This is an old article that is still worth reading.

By Susanne Sclafane, Associate Editor
Mar. 20 (National Underwriter)With the class-action lawsuits and whopping tax penalties coming out of a U.S. Tax Court decision handed down against United Parcel Service of America last year, you wouldnt expect tax experts to be promoting the captive-like structure that got the shipping giant in trouble.

But at least one expert calls the structure "ideal."

Others say it wasnt the structure but the implementation of its insurance program that made UPS a target for the Internal Revenue Service.

In the early 1980s, officials of UPS, American International Group and insurance brokerage Frank B. Hall devised a structure enabling the nations largest package-delivery company to ship profits earned from the collection of certain delivery charges, called "excess-value charges," off to Overseas Partners Ltd., a Bermuda-based reinsurer owned by the shareholders of UPS.

Excess-value charges, a part of the tariff or rate schedule UPS was required to report to the U.S. Interstate Commerce Commission, were fees collected from shippers that declared the values of their packages to be over $100.

If a shipper didnt declare a value greater than $100, the liability of UPS for damage or loss of shipped items was limited to $100. If a shipper did declare an excess valueand paid an EVC of 25 cents per $100 of additional declared valueUPS was liable for the amount declared.

The EVCs added up to $77.7 million in profit for UPS for 1984 (one of the tax years in question). But in 1983 UPS had stopped recording such profit in income it reported to the Securities and Exchange Commission and the IRS.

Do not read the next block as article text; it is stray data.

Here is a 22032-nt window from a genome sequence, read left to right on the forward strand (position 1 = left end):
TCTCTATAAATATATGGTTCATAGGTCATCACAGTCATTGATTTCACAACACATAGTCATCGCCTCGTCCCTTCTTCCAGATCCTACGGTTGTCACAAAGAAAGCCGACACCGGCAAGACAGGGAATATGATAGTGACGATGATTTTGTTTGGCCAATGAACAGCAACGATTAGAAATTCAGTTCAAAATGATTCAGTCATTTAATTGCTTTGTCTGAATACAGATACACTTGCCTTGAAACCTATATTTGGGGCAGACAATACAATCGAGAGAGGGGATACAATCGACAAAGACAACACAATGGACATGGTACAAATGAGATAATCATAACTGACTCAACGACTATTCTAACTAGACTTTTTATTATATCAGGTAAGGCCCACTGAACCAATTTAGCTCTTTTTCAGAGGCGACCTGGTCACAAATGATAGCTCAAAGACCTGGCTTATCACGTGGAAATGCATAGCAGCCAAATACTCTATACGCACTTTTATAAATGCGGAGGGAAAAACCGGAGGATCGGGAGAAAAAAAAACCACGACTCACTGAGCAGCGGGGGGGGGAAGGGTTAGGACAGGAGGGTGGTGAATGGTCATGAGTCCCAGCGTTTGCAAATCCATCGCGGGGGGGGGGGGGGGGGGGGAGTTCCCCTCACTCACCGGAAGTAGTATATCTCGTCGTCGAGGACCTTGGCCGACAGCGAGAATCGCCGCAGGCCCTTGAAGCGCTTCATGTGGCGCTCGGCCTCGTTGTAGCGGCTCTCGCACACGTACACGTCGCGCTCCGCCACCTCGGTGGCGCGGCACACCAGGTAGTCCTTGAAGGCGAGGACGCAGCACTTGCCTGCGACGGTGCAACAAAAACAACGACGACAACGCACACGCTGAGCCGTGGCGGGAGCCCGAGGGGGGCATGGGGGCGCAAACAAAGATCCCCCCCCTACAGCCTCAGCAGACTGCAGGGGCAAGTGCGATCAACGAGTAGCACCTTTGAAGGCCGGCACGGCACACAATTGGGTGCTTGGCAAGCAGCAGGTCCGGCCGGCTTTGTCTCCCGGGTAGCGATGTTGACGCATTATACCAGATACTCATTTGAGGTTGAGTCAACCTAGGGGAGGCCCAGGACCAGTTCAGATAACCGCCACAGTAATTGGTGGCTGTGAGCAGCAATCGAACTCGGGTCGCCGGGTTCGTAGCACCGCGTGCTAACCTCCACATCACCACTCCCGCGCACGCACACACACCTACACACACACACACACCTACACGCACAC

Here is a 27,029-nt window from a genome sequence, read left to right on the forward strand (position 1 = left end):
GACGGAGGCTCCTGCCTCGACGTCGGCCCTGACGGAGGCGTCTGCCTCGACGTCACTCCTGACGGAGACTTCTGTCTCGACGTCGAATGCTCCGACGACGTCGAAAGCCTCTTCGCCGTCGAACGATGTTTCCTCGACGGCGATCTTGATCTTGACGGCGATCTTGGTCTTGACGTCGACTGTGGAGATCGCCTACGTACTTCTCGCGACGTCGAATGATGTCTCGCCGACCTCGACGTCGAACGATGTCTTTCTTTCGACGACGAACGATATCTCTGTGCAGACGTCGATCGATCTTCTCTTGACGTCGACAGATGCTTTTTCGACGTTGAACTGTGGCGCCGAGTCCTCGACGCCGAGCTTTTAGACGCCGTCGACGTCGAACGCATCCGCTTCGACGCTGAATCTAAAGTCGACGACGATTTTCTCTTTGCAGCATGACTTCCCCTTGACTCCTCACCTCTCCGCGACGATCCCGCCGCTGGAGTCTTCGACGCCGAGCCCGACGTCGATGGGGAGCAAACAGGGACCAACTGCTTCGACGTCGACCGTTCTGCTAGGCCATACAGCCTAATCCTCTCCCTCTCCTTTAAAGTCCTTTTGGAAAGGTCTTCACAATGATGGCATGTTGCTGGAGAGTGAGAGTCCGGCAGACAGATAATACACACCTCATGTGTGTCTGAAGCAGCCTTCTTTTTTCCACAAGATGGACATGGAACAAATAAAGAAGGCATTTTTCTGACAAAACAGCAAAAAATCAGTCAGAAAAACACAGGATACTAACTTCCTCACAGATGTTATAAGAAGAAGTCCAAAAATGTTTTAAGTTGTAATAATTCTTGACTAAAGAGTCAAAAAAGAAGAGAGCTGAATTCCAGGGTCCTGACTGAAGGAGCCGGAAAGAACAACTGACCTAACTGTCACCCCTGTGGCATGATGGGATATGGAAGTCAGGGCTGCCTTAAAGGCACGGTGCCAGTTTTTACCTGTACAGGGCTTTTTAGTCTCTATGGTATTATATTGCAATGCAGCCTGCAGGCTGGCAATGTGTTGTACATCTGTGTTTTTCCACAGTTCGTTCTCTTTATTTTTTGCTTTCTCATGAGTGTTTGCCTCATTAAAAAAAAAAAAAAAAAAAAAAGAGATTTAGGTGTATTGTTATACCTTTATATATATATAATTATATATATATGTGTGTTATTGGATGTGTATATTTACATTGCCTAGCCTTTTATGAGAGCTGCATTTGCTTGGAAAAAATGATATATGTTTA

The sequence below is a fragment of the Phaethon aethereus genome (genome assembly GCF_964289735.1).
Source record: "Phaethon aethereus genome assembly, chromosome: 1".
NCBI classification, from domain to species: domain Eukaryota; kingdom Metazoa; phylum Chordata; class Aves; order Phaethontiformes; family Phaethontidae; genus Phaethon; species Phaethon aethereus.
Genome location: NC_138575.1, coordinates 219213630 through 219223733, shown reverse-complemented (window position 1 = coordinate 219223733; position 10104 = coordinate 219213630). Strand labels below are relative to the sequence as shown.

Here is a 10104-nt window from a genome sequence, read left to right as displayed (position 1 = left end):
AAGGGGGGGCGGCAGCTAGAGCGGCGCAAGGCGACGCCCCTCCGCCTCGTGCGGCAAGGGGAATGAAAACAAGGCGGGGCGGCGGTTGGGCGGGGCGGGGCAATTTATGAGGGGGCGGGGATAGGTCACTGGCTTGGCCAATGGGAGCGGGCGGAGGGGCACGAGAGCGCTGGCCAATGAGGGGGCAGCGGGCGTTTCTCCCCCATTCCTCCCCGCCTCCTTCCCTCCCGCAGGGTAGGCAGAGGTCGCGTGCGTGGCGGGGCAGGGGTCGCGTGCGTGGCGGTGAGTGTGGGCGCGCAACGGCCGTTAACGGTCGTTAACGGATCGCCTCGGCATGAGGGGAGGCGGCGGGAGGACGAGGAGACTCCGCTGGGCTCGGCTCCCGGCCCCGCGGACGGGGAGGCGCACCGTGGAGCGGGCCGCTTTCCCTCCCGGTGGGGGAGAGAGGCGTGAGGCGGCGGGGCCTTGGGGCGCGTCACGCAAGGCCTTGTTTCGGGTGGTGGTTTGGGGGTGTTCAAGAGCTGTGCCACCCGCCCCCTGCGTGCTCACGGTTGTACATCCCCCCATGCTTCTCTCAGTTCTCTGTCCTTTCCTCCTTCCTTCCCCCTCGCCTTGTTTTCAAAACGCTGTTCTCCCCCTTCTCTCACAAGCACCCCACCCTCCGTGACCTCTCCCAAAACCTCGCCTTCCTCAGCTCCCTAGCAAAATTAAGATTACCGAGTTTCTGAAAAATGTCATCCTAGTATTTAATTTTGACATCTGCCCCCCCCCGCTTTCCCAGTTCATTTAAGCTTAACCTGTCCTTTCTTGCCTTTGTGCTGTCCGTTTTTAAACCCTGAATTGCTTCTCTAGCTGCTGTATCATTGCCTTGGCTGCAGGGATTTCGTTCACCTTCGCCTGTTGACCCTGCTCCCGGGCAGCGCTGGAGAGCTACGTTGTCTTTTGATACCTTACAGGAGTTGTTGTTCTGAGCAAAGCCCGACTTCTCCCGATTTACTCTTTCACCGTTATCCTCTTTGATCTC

In 1984, AIGs National Union, acting as a fronting carrier, passed on $60 million of that profit to OPL, after deducting expenses.

As a foreign corporation, OPL was not subject to U.S. tax. Since OPL was set up as a non-controlled foreign corporation, tax rules that existed then and that exist now allowed shareholders of OPLwho were also shareholders of UPSto defer income-tax payments on insurance profits recorded by OPL until they were repatriated, tax experts say.

UPS said the reason for the arrangement in the first place was not to escape or defer taxes. Instead, it was a concern over the possibility that insurance regulators might view its continued receipt of EVCs as unlicensed insurance activity, illegal under state insurance laws. The Tax Court, using the "assignment of income" doctrine, said the arrangement was a sham concocted to avoid taxes.

"It is fundamental to our system of taxation that income must be taxed to the one who earns it," Judge Ruwe wrote in his Aug. 9, 1999 opinion. He listed 17 insurance-related activities UPS engaged in both before and after setting up OPL as part of the evidence supporting a finding that UPS, not OPL, earned the income from shipping charges.

"The incidence of taxation cannot be avoided through an anticipatory assignment of income," the opinion said.

The ruling, which not only directed UPS to pay taxes it owed on diverted income but also found the company liable for penalties and penalty interest for "intentional disregard of rules and regulations," may cost UPS $2.35 billion, based on SEC filings.

While the ruling only covered the tax years 1983 and 1984, the $2.35 billion amount includes liabilities for 1985 through 1999, assuming the IRS will take similar positions in those remaining years. The IRS has already sent notices to UPS regarding the taxes it owes for 1985 through 1990.